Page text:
Sunday, 30 May 2010
Wes Anderson, one of the most highly regarded American filmmakers working today, garnered a lot of acclaim with his debut Indie feature Bottle Rocket. But it was his sophomore effort Rushmore that put him firmly and squarely on the world map. Co-written with college buddy Owen Wilson, the movie, like his other films, is quirky, irreverent, idiosyncratic and darkly funny, with latent yet palpable layers of humanism firmly embedded in the otherwise whimsical coming-of-age tale. Jason Schwartzman played the role of Max, a 15-year old student at an exclusive school called Rushmore who is exceptionally active in a horde of extra-curricular activities but for academics, to perfection. He meets, and falls heads-over-heels with the beautiful but emotionally debilitated first-grade teacher Miss Cross (lovingly portrayed by Olivia Williams). Meanwhile, an eccentric but world-weary business tycoon called Mr. Blume (played quite brilliantly by the amazing as always Bill Murray), who Max has befriended, also finds himself falling for the lady, thus setting the three for a collision course that eventually brings the them out of their self-made “little boxes”, as Pete Seeger would have said, and closer both to themselves and to each other. The combination of the breezy, unpredictable narrative, the dry and off-balancing wit and surprising emotional depth of the script, the colourful visuals and the excellent 60’s and 70’s pop soundtrack have all joined forces to make this offbeat film a cult classic among movie lovers.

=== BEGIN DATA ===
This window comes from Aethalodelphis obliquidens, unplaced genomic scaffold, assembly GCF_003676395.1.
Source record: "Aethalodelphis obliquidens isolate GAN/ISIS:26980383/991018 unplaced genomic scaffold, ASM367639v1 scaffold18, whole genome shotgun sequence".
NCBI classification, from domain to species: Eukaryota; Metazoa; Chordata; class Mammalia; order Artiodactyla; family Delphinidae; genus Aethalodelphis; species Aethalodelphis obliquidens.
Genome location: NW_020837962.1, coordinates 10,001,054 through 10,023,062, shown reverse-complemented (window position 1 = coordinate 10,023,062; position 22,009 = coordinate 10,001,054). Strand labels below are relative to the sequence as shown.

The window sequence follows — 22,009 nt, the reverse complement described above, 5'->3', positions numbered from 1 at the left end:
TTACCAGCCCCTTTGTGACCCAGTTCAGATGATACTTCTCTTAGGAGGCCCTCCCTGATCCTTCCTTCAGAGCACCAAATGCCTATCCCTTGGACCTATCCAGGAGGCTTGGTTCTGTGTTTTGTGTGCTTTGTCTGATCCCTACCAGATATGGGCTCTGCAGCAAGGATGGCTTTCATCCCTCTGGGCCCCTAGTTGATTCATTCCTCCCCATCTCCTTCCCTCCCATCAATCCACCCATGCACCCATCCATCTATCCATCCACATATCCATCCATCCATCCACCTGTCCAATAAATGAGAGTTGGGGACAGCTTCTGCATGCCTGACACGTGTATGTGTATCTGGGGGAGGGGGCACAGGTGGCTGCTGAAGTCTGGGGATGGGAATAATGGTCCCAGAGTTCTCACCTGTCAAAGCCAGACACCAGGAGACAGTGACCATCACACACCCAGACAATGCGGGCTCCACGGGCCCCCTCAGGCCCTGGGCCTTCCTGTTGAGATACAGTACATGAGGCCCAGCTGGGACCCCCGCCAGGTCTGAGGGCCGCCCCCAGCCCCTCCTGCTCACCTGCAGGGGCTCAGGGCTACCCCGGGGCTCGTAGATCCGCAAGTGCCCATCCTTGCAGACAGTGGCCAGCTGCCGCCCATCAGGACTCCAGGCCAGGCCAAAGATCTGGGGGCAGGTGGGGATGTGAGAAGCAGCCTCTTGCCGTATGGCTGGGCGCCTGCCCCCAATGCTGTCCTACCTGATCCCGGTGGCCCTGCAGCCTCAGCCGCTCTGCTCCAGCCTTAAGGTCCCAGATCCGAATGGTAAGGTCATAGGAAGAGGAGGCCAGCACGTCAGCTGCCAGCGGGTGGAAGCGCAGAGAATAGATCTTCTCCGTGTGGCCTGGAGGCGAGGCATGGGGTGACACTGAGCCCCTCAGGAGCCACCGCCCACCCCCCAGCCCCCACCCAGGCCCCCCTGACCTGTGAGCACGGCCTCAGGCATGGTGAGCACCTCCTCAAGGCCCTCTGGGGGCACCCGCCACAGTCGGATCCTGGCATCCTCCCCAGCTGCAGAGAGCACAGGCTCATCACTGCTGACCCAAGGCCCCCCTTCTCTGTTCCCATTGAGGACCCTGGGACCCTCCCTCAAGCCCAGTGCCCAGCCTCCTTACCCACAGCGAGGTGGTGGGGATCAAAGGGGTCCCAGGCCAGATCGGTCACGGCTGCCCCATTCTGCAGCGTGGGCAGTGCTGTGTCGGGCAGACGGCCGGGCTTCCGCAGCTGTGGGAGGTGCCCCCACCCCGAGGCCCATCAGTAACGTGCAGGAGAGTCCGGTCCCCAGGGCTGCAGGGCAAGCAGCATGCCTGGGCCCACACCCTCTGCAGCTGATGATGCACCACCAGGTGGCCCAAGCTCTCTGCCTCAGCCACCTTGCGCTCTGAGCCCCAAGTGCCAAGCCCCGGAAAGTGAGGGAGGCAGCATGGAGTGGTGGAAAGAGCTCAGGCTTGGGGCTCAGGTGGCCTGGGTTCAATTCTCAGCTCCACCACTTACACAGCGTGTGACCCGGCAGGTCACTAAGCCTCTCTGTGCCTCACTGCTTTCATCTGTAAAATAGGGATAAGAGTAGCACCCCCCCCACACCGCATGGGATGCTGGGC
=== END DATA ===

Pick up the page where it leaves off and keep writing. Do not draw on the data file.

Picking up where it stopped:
Director: Wes Anderson
Genre: Comedy Drama/Black Comedy/Coming-of-Age